Bonding through basketball

Bonding through basketball

Members of the Hod Hasharon High School basketball team, together with staff. Photos by Sara Lewis

Several months ago, residents of Hod Hasharon in Israel approached the education department of the Jewish Agency in Jerusalem with a proposal: They wanted the city’s high school basketball team to travel to America to compete against high school teams on the East Coast.

Soon after, UJA Federation of Northern New Jersey’s community shaliach Stuart Levy received a phone call pitching the idea.

“Members of the high school from Hod Hasharon have a connection to members of the Tenafly community,” said Levy. “Many have close friends and family that live here.”

The team initially intended to come between Rosh HaShanah and Yom Kippur. However, said Levy, the Tel Aviv Maccabi Electra and the New York Knicks were scheduled to play at Madison Square Garden on Oct. 18, and he thought the Israeli high school team might want to attend.

“Why not experience Israeli and American culture at MSG?” said Levy. Israeli organizers agreed, and the trip was postponed until October 9. That way, the team would be able to attend the MSG game on the last day of their trip and fly home later that day.

Nine local families hosted the Israeli team members. Sara Lewis, director of the Maccabi team from the JCC on the Palisades, arranged for many of them to be hosted by families of the JCC athletes whose team recently took home the bronze medal during the Maccabi Games.

Although the Tenafly team members are younger than those on the Hod Hasharon team, they were still able to scrimmage against them and, according to Lewis, “play incredibly well.”

During their trip, the Israeli team traveled to Boston to see the Celtics play the Nets. In addition, they visited local yeshiva high schools, including The Frisch School in Paramus and the Torah Academy of Bergen County in Teaneck.

On meeting the Israelis, Frisch’s Judah Schulman commented, “They seemed timid at first, but after I approached them, they began telling me about their trip in America. I could tell they were ballers.”

The Israeli ballplayers faced off against TABC in a scrimmage in the school’s gym, commonly referred to by students as “The Weather Center.”

Nimrod Sofrin and Eyal Shamban, members of the Hod Hasharon High School basketball team.

Hod Hasharon coach Dror Birger said the Israeli team prepares differently when competing against American teams.

“In Europe, the teams play man-to-man. In America, from a young age the athletes are taught how to play a zone defense. The younger players on my team are not familiar with a zone, so when we got here, I had to teach them how to play against one. It is very different.”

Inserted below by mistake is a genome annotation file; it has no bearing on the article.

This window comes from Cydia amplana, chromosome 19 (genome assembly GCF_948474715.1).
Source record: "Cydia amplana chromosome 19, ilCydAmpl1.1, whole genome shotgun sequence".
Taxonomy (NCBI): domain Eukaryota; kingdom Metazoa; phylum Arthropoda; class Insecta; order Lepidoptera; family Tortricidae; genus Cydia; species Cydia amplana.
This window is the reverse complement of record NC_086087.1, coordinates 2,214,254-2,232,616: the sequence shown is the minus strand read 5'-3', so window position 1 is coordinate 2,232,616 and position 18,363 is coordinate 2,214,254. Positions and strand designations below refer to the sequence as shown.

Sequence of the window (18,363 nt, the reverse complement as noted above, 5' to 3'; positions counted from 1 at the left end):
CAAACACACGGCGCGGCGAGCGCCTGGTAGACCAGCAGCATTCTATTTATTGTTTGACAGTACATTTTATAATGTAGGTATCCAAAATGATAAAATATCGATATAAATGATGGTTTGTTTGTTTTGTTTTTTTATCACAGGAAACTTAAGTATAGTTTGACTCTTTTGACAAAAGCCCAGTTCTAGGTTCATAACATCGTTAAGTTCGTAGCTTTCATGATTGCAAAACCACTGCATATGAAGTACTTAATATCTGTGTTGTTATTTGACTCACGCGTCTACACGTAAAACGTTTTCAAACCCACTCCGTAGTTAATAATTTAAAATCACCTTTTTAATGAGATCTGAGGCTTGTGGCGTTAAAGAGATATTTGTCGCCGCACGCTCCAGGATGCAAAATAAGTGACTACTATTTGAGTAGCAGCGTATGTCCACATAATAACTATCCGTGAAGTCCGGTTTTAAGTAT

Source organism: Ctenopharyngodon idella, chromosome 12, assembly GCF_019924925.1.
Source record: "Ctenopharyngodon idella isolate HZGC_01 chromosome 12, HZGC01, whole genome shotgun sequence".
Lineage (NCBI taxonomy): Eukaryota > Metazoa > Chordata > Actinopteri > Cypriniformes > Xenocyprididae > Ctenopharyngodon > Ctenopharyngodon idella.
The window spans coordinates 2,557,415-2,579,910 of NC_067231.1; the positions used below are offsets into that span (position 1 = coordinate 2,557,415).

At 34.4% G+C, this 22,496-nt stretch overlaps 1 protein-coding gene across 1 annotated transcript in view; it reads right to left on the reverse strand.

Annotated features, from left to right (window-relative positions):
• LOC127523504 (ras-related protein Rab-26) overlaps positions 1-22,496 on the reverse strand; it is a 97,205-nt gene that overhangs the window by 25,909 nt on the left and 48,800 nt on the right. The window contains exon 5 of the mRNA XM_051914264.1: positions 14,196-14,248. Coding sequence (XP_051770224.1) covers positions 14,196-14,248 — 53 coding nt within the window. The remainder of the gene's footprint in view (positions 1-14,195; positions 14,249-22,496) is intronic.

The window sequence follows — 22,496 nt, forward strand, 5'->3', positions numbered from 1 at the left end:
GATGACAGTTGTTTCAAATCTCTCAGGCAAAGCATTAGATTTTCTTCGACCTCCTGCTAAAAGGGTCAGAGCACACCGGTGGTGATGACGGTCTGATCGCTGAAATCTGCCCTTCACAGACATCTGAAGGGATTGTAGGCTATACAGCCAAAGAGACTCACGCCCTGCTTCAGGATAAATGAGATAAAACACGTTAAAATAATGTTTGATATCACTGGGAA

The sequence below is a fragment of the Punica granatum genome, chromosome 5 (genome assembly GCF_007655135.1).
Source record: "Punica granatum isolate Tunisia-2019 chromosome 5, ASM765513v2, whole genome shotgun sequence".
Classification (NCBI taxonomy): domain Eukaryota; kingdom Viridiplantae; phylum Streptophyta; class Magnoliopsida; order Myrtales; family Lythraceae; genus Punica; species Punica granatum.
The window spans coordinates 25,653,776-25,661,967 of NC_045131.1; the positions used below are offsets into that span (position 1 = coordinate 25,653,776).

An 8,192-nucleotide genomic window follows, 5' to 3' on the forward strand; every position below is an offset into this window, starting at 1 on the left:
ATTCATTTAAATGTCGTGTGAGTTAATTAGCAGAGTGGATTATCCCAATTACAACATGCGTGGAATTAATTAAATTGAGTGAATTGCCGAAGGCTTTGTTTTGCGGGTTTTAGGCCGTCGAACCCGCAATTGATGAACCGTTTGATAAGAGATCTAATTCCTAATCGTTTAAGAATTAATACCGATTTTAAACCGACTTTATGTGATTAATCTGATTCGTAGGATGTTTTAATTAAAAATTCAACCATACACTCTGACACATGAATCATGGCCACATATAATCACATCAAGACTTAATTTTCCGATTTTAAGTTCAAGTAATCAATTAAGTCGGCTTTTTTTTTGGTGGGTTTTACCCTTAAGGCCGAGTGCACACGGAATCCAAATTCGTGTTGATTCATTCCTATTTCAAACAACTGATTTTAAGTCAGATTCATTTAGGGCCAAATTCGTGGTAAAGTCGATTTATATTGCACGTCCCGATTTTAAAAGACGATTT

Still, the Israelis were able to use their size and agility to defeat the TABC team. TABC guard Jason Katz explained one problem his team faced when playing against the Israelis.

“Some of the kids on our team don’t speak Hebrew fluently,” he said, “so when the Hod Hasharon team began screaming out plays in Hebrew, our players had no idea what was going on. I can’t say we have that particular problem when facing American teams.”

The TABC Video Squad broadcast the entire game live on the Internet, so that family and friends of the TABC and Hod Hasharon athletes could watch the international battle from home.

On Sunday, the Israeli team went to Madison Square Garden to see the Maccabi Electra of Tel Aviv play against the New York Knicks. Earlier in the morning, The Frisch School played against the Hebrew Academy of the Five Towns & Rockaway in a rematch of last year’s Yeshiva League Championship, during which HAFTR won in the final seconds. The game ended in a tie and was not allowed to go into overtime due to time restraints presented by the subsequent game between the Electra and Knicks.

The proceeds from the games went toward the Israeli charity Migdal Ohr, one of the largest orphanages in the world. The 2007 game between the Knicks and the Maccabi team was played during the evening and was reported to host the largest crowd for an exhibition game at Madison Square Garden. This year, the game was played during the day so that fans back in Israel would be awake to watch.

Midway through the third quarter, Maccabi coach Pini Gershon was ejected for his second technical foul. Gershon refused to leave, however, and instead lingered around his team’s bench. After an eight-minute delay – with the crowd chanting “Ma-cca-bi!” and with Migdal Ohr’s founder, Rabbi Yitzchak Dovid Grossman, pleading with the referees to allow Gershon to stay – the decision was upheld and Gershon eventually agreed to leave.

One member of the Hod Hasharon team, Adam David, said “[The trip] was really helpful for me as an athlete and Israeli. It was a chance to have fun and gain experience playing the game. American teams really taught us about the game and the culture.”

Levy speculated on whether the trip might become an annual event. “It’s up in the air,” he said. “It’s a matter of finances.” This trip was financed by members of the Hod Hasharon community.

Hod Hasharon is seeking to become part of the Jewish Agency for Israel’s Partnership 2000 program, to be paired up with a city in America containing a strong Jewish community. Such a partnership, similar to the one northern New Jersey has with Nahariya, would likely be the catalyst for future trips connecting the distant Jewish communities.

“One of my aims as shaliach from Israel is finding ways to bridge the gap between northern Jersey and Israel,” said Levy.

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